What is DBT?
Dialectical Behavior Therapy (DBT) is an evidence-based psychotherapy originally developed by Dr. Marsha Linehan to treat chronically suicidal adults diagnosed with Borderline Personality Disorder. Although DBT was developed for the treatment of severely suicidal patients, DBT skills can be very useful for anyone who is trying to manage stressful, painful, or challenging situations in their lives. DBT focuses on teaching patients and families several strategies to help tolerate painful emotions and to manage difficult situations in the best way possible. We all face situations that are out of our control, that are difficult to tolerate, and that cause us to feel emotionally out of control.
The 4 Modules of Dialectical Behavior Therapy
- Mindfulness: Mindfulness, at its essence, is simply being present. This means paying attention to what is happening right now. Without judgment. Without overthinking. Without invalidating your experience. Mindfulness is just being willing to show up to the present moment. It is acceptance of the present moment.
- Emotion Regulation: Emotion Regulation teaches you how to manage negative and overwhelming emotions while increasing your positive experiences. An important aspect of emotion regulation is understanding that negative emotions are not bad, or something that must be avoided. They are a normal part of life, but there are ways to acknowledge and then let go of these feelings so that you are not controlled by them. This module encompasses three goals:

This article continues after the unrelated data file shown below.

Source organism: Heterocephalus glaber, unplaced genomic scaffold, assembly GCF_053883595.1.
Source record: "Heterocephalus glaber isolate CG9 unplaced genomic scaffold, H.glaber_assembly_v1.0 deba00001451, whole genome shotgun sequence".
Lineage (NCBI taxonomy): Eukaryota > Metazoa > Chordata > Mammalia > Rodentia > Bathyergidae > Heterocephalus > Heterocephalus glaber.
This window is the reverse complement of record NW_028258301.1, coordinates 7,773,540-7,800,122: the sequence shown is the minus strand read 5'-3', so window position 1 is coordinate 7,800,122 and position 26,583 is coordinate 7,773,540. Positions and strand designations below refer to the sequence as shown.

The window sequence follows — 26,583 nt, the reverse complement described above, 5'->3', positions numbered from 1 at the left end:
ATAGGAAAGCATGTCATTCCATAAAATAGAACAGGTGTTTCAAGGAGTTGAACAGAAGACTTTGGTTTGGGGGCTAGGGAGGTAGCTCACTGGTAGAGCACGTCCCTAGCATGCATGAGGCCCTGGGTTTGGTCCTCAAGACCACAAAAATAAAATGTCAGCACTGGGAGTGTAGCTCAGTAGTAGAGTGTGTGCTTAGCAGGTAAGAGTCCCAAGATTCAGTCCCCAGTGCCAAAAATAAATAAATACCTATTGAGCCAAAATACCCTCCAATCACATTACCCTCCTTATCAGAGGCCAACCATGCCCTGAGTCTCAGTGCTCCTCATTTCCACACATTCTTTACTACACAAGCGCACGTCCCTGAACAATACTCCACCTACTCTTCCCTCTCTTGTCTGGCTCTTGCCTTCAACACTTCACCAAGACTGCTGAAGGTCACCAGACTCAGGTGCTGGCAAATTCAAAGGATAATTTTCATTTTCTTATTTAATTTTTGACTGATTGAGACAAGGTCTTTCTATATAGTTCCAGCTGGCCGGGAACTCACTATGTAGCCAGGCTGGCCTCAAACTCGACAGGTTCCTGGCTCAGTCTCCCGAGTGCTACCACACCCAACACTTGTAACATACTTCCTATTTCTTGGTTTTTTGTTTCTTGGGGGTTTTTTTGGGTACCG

- Understand your emotions
- Reduce emotional vulnerability
- Decrease emotional suffering
- Distress Tolerance: Distress Tolerance skills are used to tolerating painful emotions without making the situation worse. These skills are not meant to solve your problems, per se, as you may be facing problems that you have no power to change. Instead, they are designed to help you overcome overwhelming emotions that can often emerge when we are faced with obstacles in our lives.
- Interpersonal Effectiveness: The goals of DBT’s Interpersonal Effectiveness skills are to build and maintain positive relationships. These skills are often natural in people who have experienced healthy relationships throughout their lives. Mastering these skills can be helpful for anyone, but especially for individuals who have experienced trauma or struggle with an attachment disorder. These skills are extremely important because the way we communicate with others has a significant impact on the quality of our relationships and on the outcome of our interactions. In order to communicate more effectively, DBT teaches skills that help you approach conversations in a more thoughtful and deliberate manner rather than acting and reacting impulsively due to stress or intense emotions.
Is DBT Right for Me?
Although DBT was originally created for the treatment of Borderline Personality Disorder, chronic suicidal ideation and parasuicidal behavior, DBT has been shown to be effective in treating:
- Relationship Issues
- Interpersonal Trauma
- Attachment Disorders
- Childhood Abuse
- Substance Use Disorders
- Bipolar Disorder